SURFACE – We left the main track and walked towards Beevers Mine, on a small path that passes a flooded shaft, a Meerstone was found in this area. The top of the 60-fathom deep Engine Shaft is guarded by a metal grid.
Work started on this shaft in August 1836, water was a problem from the start and initially the shaft was drained using a set of rods from the nearby Cockbur Wheel. This arrangement lasted until the winter of 1837/8 when the wheel at Beevers was built. The fine, well-preserved pump rod lobby was inspected, there appears to be 3 gates between the entrance and the shaft.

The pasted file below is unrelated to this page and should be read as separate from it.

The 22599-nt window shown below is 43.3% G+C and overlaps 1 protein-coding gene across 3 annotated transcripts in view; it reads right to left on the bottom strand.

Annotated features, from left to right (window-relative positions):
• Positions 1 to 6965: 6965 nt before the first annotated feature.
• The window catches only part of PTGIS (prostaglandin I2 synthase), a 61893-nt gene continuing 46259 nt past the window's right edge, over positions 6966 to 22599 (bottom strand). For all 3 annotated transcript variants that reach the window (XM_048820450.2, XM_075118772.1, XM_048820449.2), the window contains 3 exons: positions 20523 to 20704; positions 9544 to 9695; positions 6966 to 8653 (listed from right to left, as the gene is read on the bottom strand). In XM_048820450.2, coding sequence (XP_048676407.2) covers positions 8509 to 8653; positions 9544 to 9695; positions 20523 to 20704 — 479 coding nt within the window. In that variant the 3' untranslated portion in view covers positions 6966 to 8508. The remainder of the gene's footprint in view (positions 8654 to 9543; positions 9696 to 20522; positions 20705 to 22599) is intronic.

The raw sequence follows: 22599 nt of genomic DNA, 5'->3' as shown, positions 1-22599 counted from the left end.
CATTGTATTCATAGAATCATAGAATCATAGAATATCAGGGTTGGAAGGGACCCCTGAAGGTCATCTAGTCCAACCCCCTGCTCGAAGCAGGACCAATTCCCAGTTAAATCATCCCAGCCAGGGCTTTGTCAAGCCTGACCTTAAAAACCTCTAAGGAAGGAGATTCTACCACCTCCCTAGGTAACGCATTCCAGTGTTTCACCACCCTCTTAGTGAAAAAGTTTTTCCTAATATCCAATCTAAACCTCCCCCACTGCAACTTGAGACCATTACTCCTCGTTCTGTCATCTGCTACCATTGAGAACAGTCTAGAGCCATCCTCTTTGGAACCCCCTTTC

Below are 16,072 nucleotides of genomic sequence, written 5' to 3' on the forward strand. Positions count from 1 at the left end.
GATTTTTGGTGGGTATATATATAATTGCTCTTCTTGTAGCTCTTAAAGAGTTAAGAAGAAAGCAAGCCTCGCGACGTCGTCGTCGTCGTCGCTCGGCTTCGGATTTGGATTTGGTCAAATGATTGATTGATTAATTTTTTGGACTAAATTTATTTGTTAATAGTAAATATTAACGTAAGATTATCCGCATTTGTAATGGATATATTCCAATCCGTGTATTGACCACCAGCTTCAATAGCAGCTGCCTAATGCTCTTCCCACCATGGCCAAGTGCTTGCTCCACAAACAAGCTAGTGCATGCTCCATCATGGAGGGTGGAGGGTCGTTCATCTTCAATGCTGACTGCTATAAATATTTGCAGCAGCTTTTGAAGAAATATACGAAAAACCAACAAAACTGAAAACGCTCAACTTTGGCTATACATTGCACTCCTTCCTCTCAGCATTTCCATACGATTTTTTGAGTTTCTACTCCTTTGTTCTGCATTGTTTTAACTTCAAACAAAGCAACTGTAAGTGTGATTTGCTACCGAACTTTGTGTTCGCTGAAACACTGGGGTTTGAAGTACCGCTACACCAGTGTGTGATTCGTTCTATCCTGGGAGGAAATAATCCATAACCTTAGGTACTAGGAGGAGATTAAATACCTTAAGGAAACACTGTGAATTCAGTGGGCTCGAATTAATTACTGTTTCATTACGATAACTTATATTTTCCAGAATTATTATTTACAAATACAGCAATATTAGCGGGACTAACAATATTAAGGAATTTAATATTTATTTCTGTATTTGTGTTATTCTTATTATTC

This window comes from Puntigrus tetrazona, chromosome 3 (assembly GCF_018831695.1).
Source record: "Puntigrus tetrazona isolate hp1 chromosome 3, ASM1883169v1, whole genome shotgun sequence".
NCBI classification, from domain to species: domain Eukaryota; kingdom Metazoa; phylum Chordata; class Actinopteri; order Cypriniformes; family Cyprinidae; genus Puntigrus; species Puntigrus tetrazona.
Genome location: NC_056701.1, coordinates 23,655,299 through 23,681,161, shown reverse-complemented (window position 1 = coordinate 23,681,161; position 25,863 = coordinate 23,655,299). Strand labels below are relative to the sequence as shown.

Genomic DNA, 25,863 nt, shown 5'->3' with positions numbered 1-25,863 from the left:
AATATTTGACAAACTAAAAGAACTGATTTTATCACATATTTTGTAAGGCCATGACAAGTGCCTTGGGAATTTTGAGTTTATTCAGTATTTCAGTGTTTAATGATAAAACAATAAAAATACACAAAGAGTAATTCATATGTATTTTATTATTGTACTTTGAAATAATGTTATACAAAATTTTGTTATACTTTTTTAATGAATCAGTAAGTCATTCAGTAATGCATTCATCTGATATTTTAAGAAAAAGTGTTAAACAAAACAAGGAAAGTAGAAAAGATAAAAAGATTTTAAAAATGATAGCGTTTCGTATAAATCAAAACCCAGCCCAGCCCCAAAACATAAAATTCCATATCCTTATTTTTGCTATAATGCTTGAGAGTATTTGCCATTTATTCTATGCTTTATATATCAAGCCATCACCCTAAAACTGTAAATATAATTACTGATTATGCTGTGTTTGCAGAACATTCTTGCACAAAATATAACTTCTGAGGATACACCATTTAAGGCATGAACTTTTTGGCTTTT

One member thought there were pump rods in the shaft but we could not see them. There are two Bouse Teams in this area, one is in good condition though it appears people are trying to fill it with rocks, some small amount of work is required here. The Manway Shaft and the Mill were also investigated.
On the way back to the Duke’s road we found a Meerstone marked ISF, the F is very indistinct. We followed the road across the embankment over the valley of Hebden Beck where we left the Low Moor and entered the High Moor. Just inside the boundary wall is…
The full report and photographs can be found in the November 2019 newsletter.